- Complete Companion Animal Care
- Complete Dental Care and X-Ray Services
- Dietary and Nutritional Counseling
- Examinations, Vaccinations, Surgery and Medicine
- Geriatric Care
- Medical Diagnostics and Hospitalized Treatment
- Microchip Placement
- Small Animals
- Pet Food and Supplies
- Routine Health Examinations
- Routine Small Animal Medical and Surgical Services
- Routine Surgeries
- Small Animal Medicine and Surgery for Cats and Dogs
- Wellness and Preventive Medicine
- Behavior Therapy
- Emergency Services
- Your veterinarian will do a check-up on your pet before the surgery to determine if there are any pre-existing conditions that may interfere with the surgical procedure.
- Make sure your pet is current on his or her vaccinations.
- Your veterinarian may suggest a blood test to screen for disease not apparent from a physical exam. You may need to administer antibiotics several days prior to major surgery to increase your pet’s ability to fight off infection.
- Your veterinarian will tell you when to withhold water and food prior to an operation.
- Chances are your pet will be weak or groggy after surgery. Do not let him/her get too excited.
- Restrain your animal with a leash or put him in a carrier when leaving the hospital. This will protect him from additional injury.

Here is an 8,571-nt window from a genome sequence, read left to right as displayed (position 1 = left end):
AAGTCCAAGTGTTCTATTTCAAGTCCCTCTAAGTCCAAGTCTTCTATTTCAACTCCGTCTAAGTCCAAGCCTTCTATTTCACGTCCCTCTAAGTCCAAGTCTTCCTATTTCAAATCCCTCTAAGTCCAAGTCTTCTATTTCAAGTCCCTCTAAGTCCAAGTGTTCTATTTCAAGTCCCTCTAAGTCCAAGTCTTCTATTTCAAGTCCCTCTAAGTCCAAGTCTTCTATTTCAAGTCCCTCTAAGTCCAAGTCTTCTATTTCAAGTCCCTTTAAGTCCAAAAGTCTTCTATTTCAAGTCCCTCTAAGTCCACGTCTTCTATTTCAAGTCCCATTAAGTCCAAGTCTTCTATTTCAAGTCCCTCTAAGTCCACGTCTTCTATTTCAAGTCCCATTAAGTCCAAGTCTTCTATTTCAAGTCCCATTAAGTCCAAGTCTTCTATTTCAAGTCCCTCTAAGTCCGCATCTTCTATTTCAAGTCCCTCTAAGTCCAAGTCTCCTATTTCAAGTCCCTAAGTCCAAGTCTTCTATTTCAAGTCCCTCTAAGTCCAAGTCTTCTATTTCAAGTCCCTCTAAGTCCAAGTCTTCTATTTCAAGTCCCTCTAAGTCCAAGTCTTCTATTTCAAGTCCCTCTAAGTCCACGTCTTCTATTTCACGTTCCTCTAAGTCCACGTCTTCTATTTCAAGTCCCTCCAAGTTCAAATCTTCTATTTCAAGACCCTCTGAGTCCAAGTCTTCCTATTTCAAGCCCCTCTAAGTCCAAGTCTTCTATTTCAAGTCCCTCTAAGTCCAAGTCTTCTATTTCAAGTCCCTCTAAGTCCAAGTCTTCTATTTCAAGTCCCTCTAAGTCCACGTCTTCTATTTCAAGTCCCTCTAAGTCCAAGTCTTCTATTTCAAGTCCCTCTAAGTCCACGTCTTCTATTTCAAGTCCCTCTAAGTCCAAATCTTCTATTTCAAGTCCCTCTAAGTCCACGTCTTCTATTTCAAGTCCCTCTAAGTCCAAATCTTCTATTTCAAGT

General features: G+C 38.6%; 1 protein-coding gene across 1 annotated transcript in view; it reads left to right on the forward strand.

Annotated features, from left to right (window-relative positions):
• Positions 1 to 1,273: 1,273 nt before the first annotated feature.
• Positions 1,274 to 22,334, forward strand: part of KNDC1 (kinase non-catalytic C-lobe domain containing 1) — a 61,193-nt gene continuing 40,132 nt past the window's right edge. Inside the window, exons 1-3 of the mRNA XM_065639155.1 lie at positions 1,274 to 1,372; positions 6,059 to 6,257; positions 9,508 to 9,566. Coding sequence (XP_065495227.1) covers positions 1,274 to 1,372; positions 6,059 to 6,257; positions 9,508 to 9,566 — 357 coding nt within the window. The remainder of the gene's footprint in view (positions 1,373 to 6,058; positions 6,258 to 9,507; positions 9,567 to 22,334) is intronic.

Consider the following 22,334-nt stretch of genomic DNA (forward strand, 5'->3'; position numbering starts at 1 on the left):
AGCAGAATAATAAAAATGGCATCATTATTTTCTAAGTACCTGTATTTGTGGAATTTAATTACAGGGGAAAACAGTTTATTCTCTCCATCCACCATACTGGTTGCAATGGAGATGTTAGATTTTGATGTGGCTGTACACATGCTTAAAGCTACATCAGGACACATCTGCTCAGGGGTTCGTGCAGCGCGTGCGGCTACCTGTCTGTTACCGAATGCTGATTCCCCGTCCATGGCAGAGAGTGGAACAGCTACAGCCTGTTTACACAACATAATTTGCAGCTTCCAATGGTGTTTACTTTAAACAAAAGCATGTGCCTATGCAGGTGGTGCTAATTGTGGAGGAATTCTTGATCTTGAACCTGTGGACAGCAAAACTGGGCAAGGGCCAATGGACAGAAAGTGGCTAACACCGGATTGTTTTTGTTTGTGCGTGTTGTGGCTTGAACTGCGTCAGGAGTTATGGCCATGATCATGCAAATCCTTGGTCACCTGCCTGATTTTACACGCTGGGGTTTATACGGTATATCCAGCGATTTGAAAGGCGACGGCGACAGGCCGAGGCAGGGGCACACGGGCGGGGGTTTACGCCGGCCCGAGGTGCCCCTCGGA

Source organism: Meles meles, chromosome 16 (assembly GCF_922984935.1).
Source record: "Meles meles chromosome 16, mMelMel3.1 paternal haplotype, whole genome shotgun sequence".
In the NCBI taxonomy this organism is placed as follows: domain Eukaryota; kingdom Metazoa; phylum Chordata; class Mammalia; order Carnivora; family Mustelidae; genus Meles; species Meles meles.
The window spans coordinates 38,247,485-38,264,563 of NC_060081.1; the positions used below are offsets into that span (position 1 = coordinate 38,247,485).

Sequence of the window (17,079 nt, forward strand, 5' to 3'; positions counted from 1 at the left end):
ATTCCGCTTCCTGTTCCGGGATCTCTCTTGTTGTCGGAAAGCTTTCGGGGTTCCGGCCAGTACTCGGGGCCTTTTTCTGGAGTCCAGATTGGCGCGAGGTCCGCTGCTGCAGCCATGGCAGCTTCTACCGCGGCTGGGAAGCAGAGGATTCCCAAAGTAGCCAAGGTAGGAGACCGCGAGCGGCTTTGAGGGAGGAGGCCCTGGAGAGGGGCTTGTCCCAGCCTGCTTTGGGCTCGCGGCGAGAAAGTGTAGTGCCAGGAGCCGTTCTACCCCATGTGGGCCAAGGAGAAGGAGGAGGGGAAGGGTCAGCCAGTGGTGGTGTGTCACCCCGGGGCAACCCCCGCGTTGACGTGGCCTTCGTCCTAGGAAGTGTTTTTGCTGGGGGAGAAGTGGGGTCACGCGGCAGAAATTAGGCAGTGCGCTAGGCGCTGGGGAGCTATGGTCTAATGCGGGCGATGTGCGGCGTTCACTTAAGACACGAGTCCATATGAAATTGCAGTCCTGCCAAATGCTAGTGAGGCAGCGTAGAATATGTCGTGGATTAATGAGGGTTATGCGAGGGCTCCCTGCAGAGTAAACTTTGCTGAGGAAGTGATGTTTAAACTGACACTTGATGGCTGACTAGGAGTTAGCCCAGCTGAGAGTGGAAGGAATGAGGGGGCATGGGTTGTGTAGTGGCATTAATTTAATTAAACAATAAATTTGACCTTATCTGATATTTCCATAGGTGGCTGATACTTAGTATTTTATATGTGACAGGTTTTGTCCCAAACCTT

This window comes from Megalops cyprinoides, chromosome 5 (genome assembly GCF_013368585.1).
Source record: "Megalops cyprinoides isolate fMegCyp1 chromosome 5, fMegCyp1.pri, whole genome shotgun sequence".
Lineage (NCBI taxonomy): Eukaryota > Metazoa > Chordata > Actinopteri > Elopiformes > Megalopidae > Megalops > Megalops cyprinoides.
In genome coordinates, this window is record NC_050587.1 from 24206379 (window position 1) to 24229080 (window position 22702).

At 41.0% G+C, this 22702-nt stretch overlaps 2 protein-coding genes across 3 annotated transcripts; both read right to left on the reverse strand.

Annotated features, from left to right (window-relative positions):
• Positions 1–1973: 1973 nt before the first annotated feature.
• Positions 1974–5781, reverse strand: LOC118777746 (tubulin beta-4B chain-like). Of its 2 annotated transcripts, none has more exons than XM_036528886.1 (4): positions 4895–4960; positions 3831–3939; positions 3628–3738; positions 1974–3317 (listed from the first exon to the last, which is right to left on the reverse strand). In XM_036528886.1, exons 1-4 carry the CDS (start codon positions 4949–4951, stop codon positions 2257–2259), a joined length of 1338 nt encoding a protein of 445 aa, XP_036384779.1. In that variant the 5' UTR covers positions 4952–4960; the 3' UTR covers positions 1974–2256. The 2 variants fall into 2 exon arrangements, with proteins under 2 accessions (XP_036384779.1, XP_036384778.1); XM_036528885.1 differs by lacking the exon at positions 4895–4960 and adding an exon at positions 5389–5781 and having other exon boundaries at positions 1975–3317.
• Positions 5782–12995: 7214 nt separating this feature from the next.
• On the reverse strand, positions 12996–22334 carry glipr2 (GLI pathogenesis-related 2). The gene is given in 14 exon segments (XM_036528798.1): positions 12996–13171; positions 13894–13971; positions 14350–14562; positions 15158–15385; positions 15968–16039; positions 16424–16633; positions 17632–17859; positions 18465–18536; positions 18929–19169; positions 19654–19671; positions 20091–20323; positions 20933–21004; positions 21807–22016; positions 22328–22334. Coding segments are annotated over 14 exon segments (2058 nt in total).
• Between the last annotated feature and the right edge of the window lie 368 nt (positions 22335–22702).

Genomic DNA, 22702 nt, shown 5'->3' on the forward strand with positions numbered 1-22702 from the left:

- Provide only small amounts of food and water until he readjusts to being at home and is recovering. Too much food and water can lead to an upset stomach or vomiting.
- If a special post-surgical diet has been prescribed, follow all instructions carefully.
- Limit your pet’s exercise. Climbing stairs, jumping or running may open up sutures or cause nausea. Make sure his/her sleeping area is clean, warm and free of drafts.
- Your veterinarian may prescribe medication to administer during your pet’s recovery. Follow all label instructions carefully.
- Sutures are usually removed approximately 10 days after surgery. Check the area around the incision daily for redness, swelling or drainage. If you detect any irritation, contact your veterinarian immediately.
- Try to keep your pet from licking or chewing on the wound. If this is difficult to do, you might want to provide a physical barrier by placing an "Elizabethan collar" around his head.
Animal Hospital at Ethan's Green Inc.
9963 Vail Drive
Twinsburg, OH 44087
Twinsburg, OH 44087
Mon - Thu: 08:00 AM - 06:00 PM
Fri: 08:00 AM - 12:00 PM
Sat: 08:30 AM - 10:00 AM